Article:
Non-waterproof blinds will absolutely die of carpet cleaner. The specific information published on their death certificates may vary, including but not limited to: discolouring or fading the fabric, destroying delicate fabrics such as you may find on Roman blinds, causing the fabric to shrink, and causing colours to run or change.
When it comes to using a brush or scrubber tool with said carpet cleaner, this alone will cause damage, particularly once more to Roman blinds and also day and night blinds, this latter of which have very fine mesh stripes that aren’t intended to be treated harshly.
Do not use carpet cleaner on blinds; Mrs. Hinch fans are not steering you down a good path here.
Why you shouldn’t use a pressure washer or power hose on blinds
Power washers or pressure washers can be oddly satisfying to use when it comes to things like getting slime and moss off your patio or decking; they’re also excellent at lifting loose paint though, so they’re something of a double-edged sword in the cleaning stakes if you don’t know what you’re doing.
Anyway, if you’ve just bought a power washer and are keen to put it through its paces or have hired one for the weekend and don’t want to miss the chance to wash everything you own while you’ve got the chance, you might find your blinds shuffling about uncomfortably and hoping that they don’t catch your eye in this respect.
Unfortunately, a few Hinchers have already trodden this path, and I’m guessing those that found it went terribly wrong didn’t post about it on the internet because Reasons, but those who got away with it are definitely keen to encourage you to attempt the same. Do not fall for their siren’s call.
The general gist of the pressure washing blinds tips that Mrs. Hinch fans are sharing encourage you to take your blinds down, lay them outside, and power hose them off. I’m assuming nobody tried this on fabric blinds, but rather, those made of hard materials; but as was the case for the other blinds cleaning tips that Mrs Hinch had nothing to do with, the fans sharing them didn’t specify what type of blinds they targeted.
The potential options they could have covered are wooden blinds (real wood) faux-wood blinds (made of PVC), and Venetian blinds, made of lightweight aluminium slats.
Wooden blinds aren’t waterproof, and will become visibly and functionally damaged if pressure washed or power hosed just by virtue of the use of prolific amounts of water, particularly under pressure. Also, while wooden blinds bought from reputable manufacturers and retailers like us are far from flimsy, they are not destruction tested, nor intended to weather rough handling outside of normal everyday use. A powerful pressure washer or hose could actually damage the slats themselves, and/or the ladder tapes or lift cords holding them all together.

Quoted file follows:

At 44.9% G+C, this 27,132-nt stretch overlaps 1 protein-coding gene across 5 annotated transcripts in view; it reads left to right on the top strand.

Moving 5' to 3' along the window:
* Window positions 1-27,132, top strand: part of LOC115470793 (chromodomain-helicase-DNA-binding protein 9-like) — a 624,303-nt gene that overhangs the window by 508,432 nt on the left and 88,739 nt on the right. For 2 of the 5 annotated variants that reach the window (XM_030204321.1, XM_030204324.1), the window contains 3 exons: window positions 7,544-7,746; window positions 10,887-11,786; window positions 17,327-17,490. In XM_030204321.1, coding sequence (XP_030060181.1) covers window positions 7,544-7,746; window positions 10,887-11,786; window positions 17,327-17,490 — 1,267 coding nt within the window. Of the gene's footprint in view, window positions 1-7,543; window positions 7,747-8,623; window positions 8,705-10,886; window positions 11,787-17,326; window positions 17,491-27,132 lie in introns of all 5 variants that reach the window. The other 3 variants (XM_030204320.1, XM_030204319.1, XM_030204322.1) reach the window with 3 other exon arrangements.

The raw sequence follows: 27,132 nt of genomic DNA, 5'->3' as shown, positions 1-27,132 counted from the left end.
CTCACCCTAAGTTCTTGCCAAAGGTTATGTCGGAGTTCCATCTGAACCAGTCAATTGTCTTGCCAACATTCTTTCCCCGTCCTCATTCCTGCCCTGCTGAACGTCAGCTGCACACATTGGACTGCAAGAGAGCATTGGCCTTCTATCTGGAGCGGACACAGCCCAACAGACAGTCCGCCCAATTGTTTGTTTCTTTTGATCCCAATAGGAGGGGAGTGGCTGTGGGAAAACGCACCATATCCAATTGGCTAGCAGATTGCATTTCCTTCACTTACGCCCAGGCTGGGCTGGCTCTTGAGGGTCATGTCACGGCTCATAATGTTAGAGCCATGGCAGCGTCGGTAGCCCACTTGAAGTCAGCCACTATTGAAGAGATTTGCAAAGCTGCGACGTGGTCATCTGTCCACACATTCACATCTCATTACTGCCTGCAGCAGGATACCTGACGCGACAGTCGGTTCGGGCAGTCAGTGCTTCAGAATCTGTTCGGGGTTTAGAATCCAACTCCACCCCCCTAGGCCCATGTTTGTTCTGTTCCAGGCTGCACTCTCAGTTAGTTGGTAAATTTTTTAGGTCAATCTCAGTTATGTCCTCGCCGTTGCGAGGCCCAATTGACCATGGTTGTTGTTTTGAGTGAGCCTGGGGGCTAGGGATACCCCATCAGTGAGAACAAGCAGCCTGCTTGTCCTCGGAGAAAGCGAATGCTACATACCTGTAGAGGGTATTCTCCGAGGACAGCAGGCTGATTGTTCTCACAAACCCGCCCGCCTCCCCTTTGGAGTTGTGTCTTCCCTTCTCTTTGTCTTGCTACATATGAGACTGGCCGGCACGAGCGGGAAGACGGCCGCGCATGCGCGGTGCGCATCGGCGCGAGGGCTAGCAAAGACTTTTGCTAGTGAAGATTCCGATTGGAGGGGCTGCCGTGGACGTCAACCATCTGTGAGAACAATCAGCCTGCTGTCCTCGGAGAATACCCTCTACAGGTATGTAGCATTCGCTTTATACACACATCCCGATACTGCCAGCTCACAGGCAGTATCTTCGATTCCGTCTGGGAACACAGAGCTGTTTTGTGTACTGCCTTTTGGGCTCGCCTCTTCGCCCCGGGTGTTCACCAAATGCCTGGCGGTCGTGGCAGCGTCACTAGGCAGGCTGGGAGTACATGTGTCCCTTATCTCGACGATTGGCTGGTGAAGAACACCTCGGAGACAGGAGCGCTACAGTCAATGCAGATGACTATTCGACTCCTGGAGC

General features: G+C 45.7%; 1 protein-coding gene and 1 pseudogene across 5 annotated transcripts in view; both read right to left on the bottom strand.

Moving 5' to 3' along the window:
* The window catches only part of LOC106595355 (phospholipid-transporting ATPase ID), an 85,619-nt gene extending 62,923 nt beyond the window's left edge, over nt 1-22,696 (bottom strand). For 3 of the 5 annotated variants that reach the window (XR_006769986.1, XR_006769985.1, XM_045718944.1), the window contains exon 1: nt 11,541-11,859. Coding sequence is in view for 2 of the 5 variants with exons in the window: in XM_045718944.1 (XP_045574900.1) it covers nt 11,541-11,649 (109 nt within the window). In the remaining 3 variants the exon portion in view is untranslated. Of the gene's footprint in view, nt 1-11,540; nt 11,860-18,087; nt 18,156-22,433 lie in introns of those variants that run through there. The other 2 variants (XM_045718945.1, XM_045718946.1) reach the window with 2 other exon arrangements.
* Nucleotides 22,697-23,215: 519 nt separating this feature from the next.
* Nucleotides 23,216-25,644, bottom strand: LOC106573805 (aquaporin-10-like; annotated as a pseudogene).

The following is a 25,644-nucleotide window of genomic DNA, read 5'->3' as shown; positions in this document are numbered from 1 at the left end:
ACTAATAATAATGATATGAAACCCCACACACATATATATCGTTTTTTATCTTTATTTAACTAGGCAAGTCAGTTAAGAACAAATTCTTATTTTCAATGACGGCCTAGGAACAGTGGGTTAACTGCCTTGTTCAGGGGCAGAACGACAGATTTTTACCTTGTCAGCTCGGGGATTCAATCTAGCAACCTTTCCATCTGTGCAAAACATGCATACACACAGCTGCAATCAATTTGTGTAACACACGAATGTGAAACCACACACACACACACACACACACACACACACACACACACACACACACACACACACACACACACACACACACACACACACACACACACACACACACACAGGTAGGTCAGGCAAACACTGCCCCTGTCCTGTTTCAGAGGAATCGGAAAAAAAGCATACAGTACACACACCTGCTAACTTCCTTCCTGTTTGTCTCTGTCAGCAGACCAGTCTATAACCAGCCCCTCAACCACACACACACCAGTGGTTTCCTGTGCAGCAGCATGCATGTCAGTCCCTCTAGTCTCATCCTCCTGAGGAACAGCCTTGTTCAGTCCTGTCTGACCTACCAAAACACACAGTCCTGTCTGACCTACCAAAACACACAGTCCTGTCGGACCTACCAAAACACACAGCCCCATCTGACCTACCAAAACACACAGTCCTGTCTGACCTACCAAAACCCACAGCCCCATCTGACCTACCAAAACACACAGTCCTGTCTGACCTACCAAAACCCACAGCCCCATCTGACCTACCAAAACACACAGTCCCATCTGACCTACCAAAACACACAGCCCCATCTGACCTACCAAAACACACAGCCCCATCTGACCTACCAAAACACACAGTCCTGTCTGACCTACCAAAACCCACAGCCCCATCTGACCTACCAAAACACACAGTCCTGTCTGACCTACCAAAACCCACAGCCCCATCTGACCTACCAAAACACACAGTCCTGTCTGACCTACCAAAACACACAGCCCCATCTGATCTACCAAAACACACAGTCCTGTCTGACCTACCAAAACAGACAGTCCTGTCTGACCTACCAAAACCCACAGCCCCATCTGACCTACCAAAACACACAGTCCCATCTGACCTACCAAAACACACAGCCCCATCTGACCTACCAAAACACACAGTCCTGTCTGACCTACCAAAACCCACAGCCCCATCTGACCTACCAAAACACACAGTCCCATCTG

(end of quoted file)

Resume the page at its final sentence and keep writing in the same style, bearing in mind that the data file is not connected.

Faux-wood blinds are in my opinion the most hardwearing type of window blinds at all, and they’re waterproof too. While pressure washing them isn’t something I’d recommend (and will also be hard work/challenging as blinds are intended to be hung and left, not removed regularly and taken outside for a bath!) I am reasonably confident that pressure washing with the type of machine you can hire or buy for domestic or DIY use would not damage faux-wood blinds.
I don’t advocate for pressure washing faux-wood blinds either, mind; it’s overkill. The washing part itself might be the work of seconds, but it will take you far longer to actually get the blind down and put it back up again after, and faux-wood blinds are also fairly heavy (even in smaller sizes) as well as unwieldy.
I also have some concerns that the lift cord or ladder tapes of faux-wood blinds might become damaged by the pressure too; and that the water might well actually simply transfer dirt from the blind slats onto the fabric part and make that far harder to clean as a result, negating the point of the whole thing!
Finally, Venetian/aluminium blinds should not be pressure washed either. I don’t doubt that the washer would lift and remove dirt, but aluminium is light and flexible, and the slats of the blind might well dent and even buckle under the pressure of a powerful spray or hose. Also, while the slats themselves on Venetian blinds are waterproof, the lift cords that run through them are fabric, and are not. This means the pressure washer might damage them too.
Don’t follow these tips to clean blinds… Mrs. Hinch was not in the building
All three of the above tips/scenarios/cautionary tales were brought to you by fans of Mrs. Hinch. Blinds cleaning tips are something she has indeed covered a couple of times (which I’ve assessed, tried out, and provided feedback on here and here) but none of the three “tips” I’ve debunked in this blog post came from Mrs. Hinch, and she has never advised/suggested/approved that anyone follow them; because they’re a bum steer.